And yet, underneath it all, it has been art, in every one of its manifestations, from dance to poetry, that has tried most desperately to come to grips with and to symbolically resolve the great issues and questions of our time. That it has failed seven out of ten times to do so, and has failed to affect the course of world affairs to any obvious extent, should not be held against it. And, most important, that ''failure'' should not be used as a club to force art back to its neat little pleasantries and smug islands of conformity.It should rather be applauded for its heroic attempts to prove that reality and truth are perceivable and attainable - if only for a split second or only on a symbolic level.
It should also, however, be very clearly understood that art, while it may set up goals and ideals, project qualities and values, inspire and instill hopes and good faith, is only the transmitter of these realities, never their instigator.
Art can only do as man directs, consciously or unconsciously. And so, if anyone is to ''blame'' for art's failure to affect the course of world affairs, it must be man. Art's potentials for true greatness and importance have not yet, I'm convinced, been truly tested. Once - and if - they are, I think we'll be astonished at what art can do.
What it has already accomplished, however, during the past one hundred years is astonishing enough. During that period we have had one truly great painter, Paul Cezanne, another magnificent artist, Pablo Picasso, whose greatness may still be in question but whose genuis is not, and still another genius (or near-genius) by the name of Henri Matisse. We have also had a handful of other artists of only slightly lesser caliber or vision, from Braque, Rouault, de Chirico, Brancusi, to Klee, Mondrian, Morandi, Calder, and Pollock.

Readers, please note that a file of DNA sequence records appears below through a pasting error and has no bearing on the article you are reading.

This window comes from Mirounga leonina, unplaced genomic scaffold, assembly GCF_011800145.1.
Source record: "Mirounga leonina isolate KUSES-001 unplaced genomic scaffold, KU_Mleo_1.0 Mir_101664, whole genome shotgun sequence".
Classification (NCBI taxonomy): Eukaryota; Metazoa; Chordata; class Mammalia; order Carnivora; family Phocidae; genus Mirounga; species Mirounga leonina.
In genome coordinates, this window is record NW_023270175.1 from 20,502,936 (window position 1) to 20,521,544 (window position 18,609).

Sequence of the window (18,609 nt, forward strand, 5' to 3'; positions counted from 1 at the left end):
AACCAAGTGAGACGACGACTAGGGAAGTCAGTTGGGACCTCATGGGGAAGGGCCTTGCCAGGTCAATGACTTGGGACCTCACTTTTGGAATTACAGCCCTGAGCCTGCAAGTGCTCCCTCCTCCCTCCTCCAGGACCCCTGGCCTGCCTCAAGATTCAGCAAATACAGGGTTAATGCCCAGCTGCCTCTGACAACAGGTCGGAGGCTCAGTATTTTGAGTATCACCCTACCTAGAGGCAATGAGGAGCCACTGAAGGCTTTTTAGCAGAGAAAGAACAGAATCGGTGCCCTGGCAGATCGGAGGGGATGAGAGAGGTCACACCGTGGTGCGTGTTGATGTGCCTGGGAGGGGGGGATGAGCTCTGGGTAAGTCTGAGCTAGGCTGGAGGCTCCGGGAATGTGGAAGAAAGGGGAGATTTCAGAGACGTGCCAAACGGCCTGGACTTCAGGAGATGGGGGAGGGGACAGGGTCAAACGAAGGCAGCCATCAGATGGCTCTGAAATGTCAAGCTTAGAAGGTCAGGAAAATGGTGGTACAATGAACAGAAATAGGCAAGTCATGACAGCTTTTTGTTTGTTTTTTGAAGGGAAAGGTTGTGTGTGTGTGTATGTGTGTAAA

Cezanne, however, towers above the rest, not only because he was one of the most original and truly revolutionary artists of the past several centuries but also because he was the major ''gate'' through which Western painting passed, in order to become twentieth-century modernism.
His true greatness, however, lies in something very subtle and difficult to define: his extraordinary ability to give form to a perception of reality that is unified, totally consistent, and whole, and in a manner that activates a similar perception in the alert viewer.
I remember the excitement with which a friend of mine described his first real encounter with a Cezanne painting. He was at a museum looking at paintings in his usual art-historical and basically intellectual fashion, when he came upon a Cezanne landscape. He studied it for a while, and decided to forgo analysis and to try to ''give over'' to it, to try to ''enter'' it. He concentrated on the painting for a few moments, and then, very gradually, became aware that, in a way he still doesn't understand, it was beginning to engage his perceptions and sensibilities, and was slowly but inexorably, altering them to conform to its perceptual realities.
He described it as very close to a visionary experience, in which his vague and slightly disjointed everyday feelings and perceptions were redirected to give him a glimpse, as experience, of something whole, intact, and complete. Even more important, it left him feeling alert, focused, highly energized - and convinced that he had been on the threshold of something deep and mysterious.
Others have described similar experiences with Cezanne's paintings. And I myself have found that nothing can pull me together and redirect me as simply and as lyrically as a painting by that artist.
Man With Crossed Arms is a particularly good example of a Cezanne painting that has, over the years, exercised its remarkable effect upon me. Viewed simply as a painterly object, as a thing, it is rather unimpressive and ordinary-looking. But, if it is identified with and experienced as a clue, as a guide to a deeper and more total perception of reality than the one we normally have, it can be an action-altering event. As an object, neither it nor any other Cezanne painting has prevented any wars, but as the expression of an idea, and as the activator of a deeper awareness of reality and truth, it exists as a means to undermine or dissipate the insanity that leads to war.